I would be really sorry to lose Silkwood though. I though the three leads had exceptional chemistry. The Meryl-Michael-Danny dynamic would have been interesting to see!

    Two other Turner movies I would love to have seen Meryl in is "War Of The Roses" and "Serial Mom". What do you think?

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    1. Glad you like it! I didn't know Turner was sort of strong-armed into the sequel, but I have a feeling that if Meryl didn't like the script she'd would've been like, "Um, pass."

      I like to think of the recasting as sort of an alternate universe in parallel to her actual filmography ha. So I don't consider it losing Silkwood...I def would prefer that for her legacy that Romancing the Stone. I think I've seen War of the Roses but not Serial Mom. The former would probably be another fun comedy. Does Turner's character actually have some threads of Meryl's in She-Devil?? Same year.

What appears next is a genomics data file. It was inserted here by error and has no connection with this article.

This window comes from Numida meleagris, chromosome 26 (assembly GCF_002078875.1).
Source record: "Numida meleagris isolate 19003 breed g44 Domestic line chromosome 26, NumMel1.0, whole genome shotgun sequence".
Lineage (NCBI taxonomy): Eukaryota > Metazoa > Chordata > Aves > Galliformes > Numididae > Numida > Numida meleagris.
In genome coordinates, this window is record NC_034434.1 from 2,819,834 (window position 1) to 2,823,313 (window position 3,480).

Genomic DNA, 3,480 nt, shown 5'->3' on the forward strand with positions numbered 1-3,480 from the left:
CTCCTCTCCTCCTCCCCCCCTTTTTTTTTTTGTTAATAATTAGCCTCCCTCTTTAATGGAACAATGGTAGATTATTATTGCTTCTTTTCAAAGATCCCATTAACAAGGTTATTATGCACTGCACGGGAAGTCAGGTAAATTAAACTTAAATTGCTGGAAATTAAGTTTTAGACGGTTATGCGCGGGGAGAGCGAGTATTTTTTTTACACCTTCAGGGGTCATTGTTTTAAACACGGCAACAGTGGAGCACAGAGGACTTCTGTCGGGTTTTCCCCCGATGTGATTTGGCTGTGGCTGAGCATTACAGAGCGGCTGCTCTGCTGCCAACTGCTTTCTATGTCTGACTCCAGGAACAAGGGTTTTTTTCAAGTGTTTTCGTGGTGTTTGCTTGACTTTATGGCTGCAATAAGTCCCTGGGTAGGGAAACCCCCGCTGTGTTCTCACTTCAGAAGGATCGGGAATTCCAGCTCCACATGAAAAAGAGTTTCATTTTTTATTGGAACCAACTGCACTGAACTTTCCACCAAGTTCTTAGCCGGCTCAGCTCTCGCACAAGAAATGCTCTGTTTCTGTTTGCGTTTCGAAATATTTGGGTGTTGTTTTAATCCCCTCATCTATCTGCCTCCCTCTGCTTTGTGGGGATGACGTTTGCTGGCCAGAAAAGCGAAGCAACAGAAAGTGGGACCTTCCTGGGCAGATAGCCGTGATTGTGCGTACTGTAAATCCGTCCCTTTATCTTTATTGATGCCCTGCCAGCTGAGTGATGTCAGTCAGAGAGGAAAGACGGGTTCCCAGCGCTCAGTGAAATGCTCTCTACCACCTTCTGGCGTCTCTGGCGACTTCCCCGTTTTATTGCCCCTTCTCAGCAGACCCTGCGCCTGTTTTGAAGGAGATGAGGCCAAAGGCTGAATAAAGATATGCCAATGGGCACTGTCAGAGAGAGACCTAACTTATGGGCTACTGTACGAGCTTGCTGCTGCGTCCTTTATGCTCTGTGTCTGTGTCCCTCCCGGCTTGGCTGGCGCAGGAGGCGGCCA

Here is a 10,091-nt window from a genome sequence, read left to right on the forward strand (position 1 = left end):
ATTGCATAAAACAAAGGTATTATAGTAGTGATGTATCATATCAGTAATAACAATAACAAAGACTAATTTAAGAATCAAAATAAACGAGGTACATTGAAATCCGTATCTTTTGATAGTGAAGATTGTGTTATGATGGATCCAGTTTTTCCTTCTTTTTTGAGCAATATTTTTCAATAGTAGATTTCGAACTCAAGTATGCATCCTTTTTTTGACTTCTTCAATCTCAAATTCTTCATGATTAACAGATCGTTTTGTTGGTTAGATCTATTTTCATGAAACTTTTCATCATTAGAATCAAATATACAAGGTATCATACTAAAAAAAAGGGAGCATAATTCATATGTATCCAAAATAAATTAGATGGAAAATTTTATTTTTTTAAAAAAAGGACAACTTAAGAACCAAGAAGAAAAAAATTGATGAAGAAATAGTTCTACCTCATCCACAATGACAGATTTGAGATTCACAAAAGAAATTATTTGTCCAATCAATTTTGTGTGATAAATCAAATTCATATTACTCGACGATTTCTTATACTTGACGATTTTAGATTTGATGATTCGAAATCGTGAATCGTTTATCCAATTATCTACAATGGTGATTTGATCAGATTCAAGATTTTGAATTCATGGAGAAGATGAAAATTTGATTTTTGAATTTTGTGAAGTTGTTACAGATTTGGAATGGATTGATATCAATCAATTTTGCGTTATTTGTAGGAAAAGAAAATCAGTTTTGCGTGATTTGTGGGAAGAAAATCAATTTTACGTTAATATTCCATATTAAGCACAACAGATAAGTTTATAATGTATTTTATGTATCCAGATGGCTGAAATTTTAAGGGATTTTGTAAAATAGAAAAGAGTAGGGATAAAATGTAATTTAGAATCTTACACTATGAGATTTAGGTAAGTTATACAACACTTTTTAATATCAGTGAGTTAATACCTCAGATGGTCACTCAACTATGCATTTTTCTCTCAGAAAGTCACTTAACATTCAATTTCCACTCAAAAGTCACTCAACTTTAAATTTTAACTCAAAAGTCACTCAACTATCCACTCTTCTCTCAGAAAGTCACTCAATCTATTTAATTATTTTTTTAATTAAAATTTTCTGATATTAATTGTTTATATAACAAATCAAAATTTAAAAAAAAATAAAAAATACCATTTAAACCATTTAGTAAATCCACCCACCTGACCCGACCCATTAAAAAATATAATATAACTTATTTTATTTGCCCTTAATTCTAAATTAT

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  2. https://www.google.com/amp/s/www.vulture.com/amp/2018/08/kathleen-turner-in-conversation.html

    It's in this interview, but Kathleen had signed some papers that perhaps Meryl wouldn't have felt compelled to do this if she already had clout.

    This makes me wish Meryl had penned a great autobiography like Kathleen's. I just don't see her being that candid and I don't give a shit.

    Barbara is much more rooted in reality than Mary Fisher, who would have been a cartoon in less capable hands. She gets to run a range of emotions, physical comedy, be the villain and victim as well as be sexy and vulnerable. A much more demanding character and Meryl could have gone to town.

    What do you think of "To Die For" if it was made earlier? Meryl chose "She-Devil" in part because it offered her a chance to be glamorous. I think she would have been terrific in that part.

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    1. I don't picture Meryl every writing a memoir either. I think I saw To Die For once many years ago so I don't think I can gauge whether or not it would be a good fit. But I'll take your word for it!

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  3. Good call Jeff. 'Silkwood' got Streep's work into every suburban cinema across Australia for the first time (and into the conversations of my school year, due to Cher's role) and apart from seeing the trailer for 'Kramer vs. Kramer', it was the first time I'd experienced her work for myself. Swapping that role out for Joan Wilder is perfect, since everyone saw 'Romancing The Stone' and was talking about it.